Guten Tag, Contrarians. It’s your friendly Teutonic Correspondent Nicholas here with another report from the Fatherland.
Last time we spoke, I offered a look at the inner workings of the German electoral process. Now, I’m able to report on outcomes.
Bolstered by an apathetic voter turnout rate of 36.1 percent, the German federal elections, held on 27 September, yielded a disappointingly status quo result. Chancellor Angela Merkel‘s Christian Democratic Union (CDU) took 33.8 percent of the vote and was able to successfully construct a ruling coalition with the centrist Free Democratic Party (FDP). The political left was unable to make many gains, due to a splintering of the three major liberal parties — the Greens, the Social Democrats and the appropriately named Left.
The general election did not signal the end of the political season in Germany, as the following Saturday, October 3, was a significant day for the land — both on a national and continental level. The 3rd of October is the Tag der Deutsche Einheit, or “day of German unity” and celebrates the re-unification of the German state.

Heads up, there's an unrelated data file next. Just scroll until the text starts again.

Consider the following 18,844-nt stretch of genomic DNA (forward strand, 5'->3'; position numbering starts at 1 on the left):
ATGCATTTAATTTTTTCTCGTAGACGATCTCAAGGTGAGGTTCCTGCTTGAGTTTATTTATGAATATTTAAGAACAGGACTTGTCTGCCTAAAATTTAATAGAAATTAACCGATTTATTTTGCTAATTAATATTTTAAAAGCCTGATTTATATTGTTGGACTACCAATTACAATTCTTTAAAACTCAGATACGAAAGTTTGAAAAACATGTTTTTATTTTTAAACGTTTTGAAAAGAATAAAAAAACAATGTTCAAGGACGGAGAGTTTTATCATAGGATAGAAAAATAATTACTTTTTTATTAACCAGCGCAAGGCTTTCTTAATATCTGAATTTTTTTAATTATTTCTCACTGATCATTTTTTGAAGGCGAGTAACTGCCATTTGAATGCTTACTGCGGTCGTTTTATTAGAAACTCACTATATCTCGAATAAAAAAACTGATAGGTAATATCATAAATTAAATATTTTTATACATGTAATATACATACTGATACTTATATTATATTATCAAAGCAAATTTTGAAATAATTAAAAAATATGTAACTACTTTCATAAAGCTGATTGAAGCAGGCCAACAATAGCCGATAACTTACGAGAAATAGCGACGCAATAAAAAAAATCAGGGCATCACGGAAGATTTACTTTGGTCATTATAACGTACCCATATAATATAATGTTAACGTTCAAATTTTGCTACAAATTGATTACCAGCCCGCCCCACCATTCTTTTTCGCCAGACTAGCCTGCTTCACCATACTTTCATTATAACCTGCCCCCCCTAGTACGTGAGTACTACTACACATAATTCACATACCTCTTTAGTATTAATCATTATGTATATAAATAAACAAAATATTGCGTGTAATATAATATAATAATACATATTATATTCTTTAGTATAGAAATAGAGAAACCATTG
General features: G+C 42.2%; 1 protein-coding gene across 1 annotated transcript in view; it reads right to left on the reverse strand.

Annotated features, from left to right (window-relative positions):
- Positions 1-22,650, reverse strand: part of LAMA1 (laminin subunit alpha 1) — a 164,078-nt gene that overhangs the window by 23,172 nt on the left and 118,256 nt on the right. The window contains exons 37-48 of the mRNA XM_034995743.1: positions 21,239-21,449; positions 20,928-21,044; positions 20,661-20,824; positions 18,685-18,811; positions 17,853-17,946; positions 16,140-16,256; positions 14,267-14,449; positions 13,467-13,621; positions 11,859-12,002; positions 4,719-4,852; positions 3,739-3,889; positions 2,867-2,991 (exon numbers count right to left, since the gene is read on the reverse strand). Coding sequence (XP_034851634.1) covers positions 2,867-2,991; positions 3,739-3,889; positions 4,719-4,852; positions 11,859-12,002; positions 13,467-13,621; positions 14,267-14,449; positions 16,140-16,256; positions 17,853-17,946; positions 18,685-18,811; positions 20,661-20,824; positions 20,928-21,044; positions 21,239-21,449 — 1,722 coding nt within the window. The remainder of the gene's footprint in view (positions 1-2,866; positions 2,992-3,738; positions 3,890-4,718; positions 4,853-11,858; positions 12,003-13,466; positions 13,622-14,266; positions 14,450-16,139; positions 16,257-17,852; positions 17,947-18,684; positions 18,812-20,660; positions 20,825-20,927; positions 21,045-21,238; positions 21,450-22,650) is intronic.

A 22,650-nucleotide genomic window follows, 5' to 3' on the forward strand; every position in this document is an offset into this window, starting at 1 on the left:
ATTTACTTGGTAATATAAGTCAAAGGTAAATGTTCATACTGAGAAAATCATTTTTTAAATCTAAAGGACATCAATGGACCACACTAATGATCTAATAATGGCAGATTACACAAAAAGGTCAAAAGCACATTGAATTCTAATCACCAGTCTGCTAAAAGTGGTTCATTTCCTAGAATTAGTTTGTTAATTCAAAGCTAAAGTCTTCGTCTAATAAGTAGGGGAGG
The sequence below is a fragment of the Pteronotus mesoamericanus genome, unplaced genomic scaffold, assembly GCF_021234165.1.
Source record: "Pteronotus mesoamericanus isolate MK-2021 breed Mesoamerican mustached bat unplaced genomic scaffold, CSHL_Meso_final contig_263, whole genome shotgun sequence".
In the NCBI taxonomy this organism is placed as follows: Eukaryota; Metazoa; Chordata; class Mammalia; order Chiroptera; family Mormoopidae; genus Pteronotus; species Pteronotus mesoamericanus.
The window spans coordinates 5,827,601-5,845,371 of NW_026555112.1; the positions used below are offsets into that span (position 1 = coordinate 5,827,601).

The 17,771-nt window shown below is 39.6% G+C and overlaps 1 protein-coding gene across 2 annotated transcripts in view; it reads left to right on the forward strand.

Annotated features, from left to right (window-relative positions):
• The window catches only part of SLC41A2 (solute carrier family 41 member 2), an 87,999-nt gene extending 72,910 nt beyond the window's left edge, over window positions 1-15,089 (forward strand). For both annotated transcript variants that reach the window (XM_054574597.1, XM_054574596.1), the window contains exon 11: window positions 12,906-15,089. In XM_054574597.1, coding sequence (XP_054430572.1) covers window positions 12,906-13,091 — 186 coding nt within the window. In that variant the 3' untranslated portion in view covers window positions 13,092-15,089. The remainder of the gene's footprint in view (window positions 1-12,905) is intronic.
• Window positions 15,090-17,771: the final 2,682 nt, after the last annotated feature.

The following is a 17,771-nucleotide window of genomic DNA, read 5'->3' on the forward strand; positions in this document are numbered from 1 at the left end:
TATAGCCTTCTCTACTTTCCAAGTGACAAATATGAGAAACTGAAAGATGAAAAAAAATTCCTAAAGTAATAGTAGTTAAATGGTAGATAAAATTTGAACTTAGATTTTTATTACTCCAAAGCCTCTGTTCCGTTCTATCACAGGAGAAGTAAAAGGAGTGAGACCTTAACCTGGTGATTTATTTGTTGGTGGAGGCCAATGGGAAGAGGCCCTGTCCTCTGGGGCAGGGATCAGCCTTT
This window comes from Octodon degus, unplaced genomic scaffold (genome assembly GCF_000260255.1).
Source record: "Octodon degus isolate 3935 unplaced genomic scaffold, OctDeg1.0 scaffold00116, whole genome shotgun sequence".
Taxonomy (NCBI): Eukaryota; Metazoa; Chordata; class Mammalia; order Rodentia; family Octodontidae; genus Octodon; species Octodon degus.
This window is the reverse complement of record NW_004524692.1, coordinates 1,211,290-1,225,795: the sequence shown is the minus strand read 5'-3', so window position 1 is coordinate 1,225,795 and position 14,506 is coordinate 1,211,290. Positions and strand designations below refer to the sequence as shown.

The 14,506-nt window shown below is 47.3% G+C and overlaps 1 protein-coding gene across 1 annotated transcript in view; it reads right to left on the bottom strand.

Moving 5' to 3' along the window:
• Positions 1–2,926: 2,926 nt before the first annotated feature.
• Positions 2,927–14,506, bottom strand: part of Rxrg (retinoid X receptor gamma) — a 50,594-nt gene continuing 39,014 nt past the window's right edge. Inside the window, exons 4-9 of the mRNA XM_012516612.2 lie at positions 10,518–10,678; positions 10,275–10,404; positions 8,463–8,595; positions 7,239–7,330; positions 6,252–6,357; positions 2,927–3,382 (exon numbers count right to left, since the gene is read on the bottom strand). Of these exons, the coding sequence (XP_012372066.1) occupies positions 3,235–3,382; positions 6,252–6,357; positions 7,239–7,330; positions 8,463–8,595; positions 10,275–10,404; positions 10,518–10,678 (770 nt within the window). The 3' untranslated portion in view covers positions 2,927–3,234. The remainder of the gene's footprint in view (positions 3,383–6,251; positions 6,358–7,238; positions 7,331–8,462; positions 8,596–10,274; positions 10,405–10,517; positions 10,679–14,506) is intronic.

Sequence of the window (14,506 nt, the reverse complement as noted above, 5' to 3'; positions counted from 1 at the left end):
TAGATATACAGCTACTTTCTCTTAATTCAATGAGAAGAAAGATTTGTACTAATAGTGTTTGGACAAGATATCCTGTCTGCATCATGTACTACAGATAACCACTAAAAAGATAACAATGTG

October the 3rd also saw the eyes of Europe focused on Ireland, where that nation voted on a referendum to ratify the Lisbon Treaty. The Lisbon Treaty stands as a replacement to the original founding document of the European Union, the European Constitution, and represents an extension of the EU human rights charter, as well as a providing a democratic legitimacy to the Union as a whole.
The Irish vote was a second such attempt at referendum, following the three percent shortfall of the previous vote in 2008. Despite fear-mongering by embarrassing isolationist Irish conservatives, last week’s vote came down 67 to 33 percent, decidedly in favor of a ratification of the Lisbon Treaty. The Irish electorate’s decision makes them the 25th of the 27 EU member states to endorse the Treaty.
Although the Union is an organization founded on democracy, the Treaty must be ratified by all member states for it to take effect. Whilst Ireland’s decision marks a major step forward for Irish domestic and continental politics, the EU waits with baited breath for the Polish and Czech states to sign-in and join modern political Europe.
Meanwhile in America, Texas’s governor talks of secession. Ain’t politics grand?